Even though football receives much of the attention surrounding catastrophic high school sports injuries, research shows that male and female basketball, ice hockey and soccer players are especially susceptible to concussions. And last year, the American Journal of Sports Medicine reported that female athletes suffer more severe symptoms from multiple concussions than do their male counterparts.

In addition to raising public awareness, the Summit on the Youth Sports Safety Crisis in America sought to promote new legislation aimed at improving medical care for young athletes. Its efforts were echoed during Super Bowl week in early February with the announcement of a national initiative to reduce sports-related concussions in every state. The principles of that effort were established by Washington's Zackery Lystedt Law, which was passed last May and requires young athletes suspected of having sustained a concussion to receive medical clearance before returning to play.

Spearheaded by the Sarah Jane Brain Foundation in partnership with the American College of Sports Medicine, the Zackery Lystedt Brain Project's goal is to increase public awareness, training and legislation while encouraging further research. Last year, Oregon passed a measure similar to the Lystedt Law, and legislation is pending in several other states, including California, Florida, Massachusetts, New Jersey, New York, Pennsylvania and Virginia.

"We are going to get maybe 24 states passing the laws or making serious headway this year," SJBF founder Patrick Donohue recently told The New York Times. The national foundation dedicated to youth brain trauma is named after Donohue's young daughter, who was seriously injured after a nurse violently shook her as an infant. "Washington's law is a work of art, and it took almost two years. But they've already done the hard work. We don't need to take two years in every state."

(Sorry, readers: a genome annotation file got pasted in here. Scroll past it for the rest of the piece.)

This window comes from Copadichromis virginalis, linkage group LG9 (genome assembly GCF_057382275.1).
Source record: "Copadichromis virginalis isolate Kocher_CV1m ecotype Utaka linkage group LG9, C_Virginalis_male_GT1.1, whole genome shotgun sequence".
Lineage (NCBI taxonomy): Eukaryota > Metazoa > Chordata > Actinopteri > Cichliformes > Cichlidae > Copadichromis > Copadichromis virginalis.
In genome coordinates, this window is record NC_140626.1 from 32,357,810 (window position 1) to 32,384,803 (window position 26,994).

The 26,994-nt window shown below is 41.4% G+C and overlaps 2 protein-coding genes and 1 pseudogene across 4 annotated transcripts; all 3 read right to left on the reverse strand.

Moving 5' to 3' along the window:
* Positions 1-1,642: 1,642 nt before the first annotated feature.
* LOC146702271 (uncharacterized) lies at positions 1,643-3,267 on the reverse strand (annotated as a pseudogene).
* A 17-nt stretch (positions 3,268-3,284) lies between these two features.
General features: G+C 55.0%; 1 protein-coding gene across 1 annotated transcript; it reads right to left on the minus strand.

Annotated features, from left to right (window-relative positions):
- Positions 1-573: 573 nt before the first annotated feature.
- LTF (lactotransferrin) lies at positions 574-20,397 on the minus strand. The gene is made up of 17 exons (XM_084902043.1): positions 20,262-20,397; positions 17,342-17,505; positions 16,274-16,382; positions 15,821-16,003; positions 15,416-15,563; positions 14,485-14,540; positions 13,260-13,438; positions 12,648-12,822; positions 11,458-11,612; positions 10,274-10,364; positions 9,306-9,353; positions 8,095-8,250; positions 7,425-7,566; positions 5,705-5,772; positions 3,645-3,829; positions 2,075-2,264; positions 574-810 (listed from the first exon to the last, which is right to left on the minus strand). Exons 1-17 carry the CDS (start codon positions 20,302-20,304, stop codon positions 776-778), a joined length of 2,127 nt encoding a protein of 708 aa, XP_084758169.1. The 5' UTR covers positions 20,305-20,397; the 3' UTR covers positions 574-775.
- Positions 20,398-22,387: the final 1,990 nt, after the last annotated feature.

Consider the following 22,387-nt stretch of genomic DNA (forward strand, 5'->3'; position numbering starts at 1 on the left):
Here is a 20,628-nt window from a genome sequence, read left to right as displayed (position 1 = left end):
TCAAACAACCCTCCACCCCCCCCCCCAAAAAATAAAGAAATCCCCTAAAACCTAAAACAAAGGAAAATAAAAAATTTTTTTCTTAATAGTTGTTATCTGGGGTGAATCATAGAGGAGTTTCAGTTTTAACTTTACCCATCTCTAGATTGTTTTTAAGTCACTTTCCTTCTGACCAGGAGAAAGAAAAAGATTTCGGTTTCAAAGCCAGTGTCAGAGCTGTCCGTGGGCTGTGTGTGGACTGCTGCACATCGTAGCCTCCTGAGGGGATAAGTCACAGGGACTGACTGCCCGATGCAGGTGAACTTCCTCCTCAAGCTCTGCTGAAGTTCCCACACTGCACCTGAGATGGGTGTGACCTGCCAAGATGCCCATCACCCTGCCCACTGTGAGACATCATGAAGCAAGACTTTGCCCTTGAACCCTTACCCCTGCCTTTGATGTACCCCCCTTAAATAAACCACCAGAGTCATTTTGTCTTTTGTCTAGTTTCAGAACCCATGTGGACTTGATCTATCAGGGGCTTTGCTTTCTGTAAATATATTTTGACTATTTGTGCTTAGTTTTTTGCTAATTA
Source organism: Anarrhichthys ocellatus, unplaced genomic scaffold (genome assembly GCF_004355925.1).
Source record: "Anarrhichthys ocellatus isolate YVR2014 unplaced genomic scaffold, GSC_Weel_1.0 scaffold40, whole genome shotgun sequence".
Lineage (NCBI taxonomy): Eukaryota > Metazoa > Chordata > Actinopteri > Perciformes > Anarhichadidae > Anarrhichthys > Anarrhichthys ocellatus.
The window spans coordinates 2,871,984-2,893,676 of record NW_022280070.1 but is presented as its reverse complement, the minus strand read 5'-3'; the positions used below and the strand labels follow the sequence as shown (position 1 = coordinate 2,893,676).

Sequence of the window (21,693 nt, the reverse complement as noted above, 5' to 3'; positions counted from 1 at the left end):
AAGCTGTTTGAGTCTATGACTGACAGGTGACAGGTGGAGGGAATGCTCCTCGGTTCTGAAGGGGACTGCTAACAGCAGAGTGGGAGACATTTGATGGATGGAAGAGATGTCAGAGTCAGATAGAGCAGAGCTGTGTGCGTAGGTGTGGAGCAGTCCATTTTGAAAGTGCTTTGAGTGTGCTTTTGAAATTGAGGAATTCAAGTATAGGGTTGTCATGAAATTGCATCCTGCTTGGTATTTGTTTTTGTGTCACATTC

West hopes that, at least in California, Gov. Arnold Schwarzenegger's signature will grace a version of the Lystedt Law by August or September. Two sweeping pieces of state legislation, both introduced in January by Democratic Assemblymember Mary Hayashi, would require medical clearance before student-athletes who have suffered a sports injury can return to play, expand coaches' first aid and CPR requirements by the end of 2011 to include specific education regarding recognition of and reaction to catastrophic injuries, mandate automated external defibrillators at all high school games and practices by July 2014 and require the adoption of a statewide heat acclimatization program. Early support for the bills appears to be strong.

"Coaches are put in situations where they have to make decisions, whether there's a certified athletic trainer on site or not," says West, whose organization is sponsoring some of California's proposed legislation. "They have to make medical choices when they don't necessarily have a high level of training. So we have to at least give them the tools to make the right decision."